Nonparametric approaches usually tend to assume the same distribution aside a possible location shift - few of them are meant to deal with both differences in mean and differences in scale at the same time.

When you say 'in one condition' what are you actually calculating the variance of? Is it residual variances from your full model? What are the sample sizes in the two variance estimates?

The reason I ask is if you're doing it on anything but residuals you're confounding variance with difference-in-mean effects.

I know that violating some of these assumptions may lead to inflated alpha levels and reduced power. This is why I was "double checking" with nonparametric tests.

Can you describe in specific detail what tests you did?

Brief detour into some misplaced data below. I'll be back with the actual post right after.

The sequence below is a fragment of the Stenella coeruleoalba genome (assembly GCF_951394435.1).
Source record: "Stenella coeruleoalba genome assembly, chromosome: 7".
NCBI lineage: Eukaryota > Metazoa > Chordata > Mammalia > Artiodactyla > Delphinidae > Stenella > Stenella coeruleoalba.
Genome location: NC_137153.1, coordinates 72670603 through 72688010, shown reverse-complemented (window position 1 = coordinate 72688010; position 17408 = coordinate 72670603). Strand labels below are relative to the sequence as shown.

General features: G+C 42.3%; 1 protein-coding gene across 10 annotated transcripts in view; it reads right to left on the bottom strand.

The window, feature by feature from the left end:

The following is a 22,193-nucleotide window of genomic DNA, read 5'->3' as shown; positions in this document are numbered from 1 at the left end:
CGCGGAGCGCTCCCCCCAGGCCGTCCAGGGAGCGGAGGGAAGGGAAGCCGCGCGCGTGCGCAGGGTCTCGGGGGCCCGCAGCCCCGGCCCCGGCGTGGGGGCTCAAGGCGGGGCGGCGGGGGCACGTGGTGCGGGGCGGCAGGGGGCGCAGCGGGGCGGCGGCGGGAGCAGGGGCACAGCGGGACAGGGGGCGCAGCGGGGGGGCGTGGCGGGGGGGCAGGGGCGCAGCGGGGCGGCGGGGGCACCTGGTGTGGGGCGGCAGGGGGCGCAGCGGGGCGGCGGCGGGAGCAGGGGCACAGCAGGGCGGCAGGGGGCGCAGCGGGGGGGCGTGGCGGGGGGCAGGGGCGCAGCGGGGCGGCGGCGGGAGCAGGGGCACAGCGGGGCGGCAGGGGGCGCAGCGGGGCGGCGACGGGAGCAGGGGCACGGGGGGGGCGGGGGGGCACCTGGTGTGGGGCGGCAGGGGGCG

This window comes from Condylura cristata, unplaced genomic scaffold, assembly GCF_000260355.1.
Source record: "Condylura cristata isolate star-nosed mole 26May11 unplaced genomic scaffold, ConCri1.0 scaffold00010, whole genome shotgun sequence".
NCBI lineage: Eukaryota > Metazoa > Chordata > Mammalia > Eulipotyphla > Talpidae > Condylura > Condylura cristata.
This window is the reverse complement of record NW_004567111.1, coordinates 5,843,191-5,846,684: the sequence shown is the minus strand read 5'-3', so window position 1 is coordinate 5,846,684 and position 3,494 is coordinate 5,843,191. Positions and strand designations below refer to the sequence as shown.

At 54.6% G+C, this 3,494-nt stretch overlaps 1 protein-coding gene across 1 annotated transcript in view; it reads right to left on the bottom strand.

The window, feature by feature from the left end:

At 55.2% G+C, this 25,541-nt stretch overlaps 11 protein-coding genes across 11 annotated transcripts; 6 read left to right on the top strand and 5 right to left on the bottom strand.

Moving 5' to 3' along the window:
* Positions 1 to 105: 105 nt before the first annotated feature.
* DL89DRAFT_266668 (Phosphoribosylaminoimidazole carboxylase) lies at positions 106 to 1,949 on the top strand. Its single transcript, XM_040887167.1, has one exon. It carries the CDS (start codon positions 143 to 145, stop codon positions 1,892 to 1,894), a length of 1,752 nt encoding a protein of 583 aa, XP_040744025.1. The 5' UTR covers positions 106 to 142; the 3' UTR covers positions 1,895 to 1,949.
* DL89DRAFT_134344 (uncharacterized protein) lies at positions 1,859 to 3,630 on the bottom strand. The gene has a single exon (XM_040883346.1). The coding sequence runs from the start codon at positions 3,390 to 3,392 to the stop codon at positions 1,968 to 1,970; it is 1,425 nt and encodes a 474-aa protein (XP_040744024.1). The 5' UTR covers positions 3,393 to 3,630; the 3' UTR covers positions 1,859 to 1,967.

So far, my effect sizes are large and my p values are small on conditions that I would have expected to see differences. So I think I can live with these violations?

It depends! We may be able to show that the impact of them on your significance levels should not be large

It's just hard to know what effect they are truly having on my results.

That's an important issue, yes.

The recoding data to +/-1 the next most extreme score was recommended as an option in Tabachnick and Fidell's textbook.

Hmm. I haven't seen that book in a long, long time. I see it's been through a bunch of editions since I last saw it. They tell you to change your data values in this way when you have outliers in this circumstance?

I have 25 people in each of my two groups. I want to keep their data, but make their extreme scores a little less influential on the rest.

Extreme scores are not necessarily a problem; it depends on what makes them 'extreme'. I still can't tell for sure that your assumptions are actually violated.

With this sort of sample size you probably won't even be able to reliably tell if they're violated.

I have never done bootstrapping before.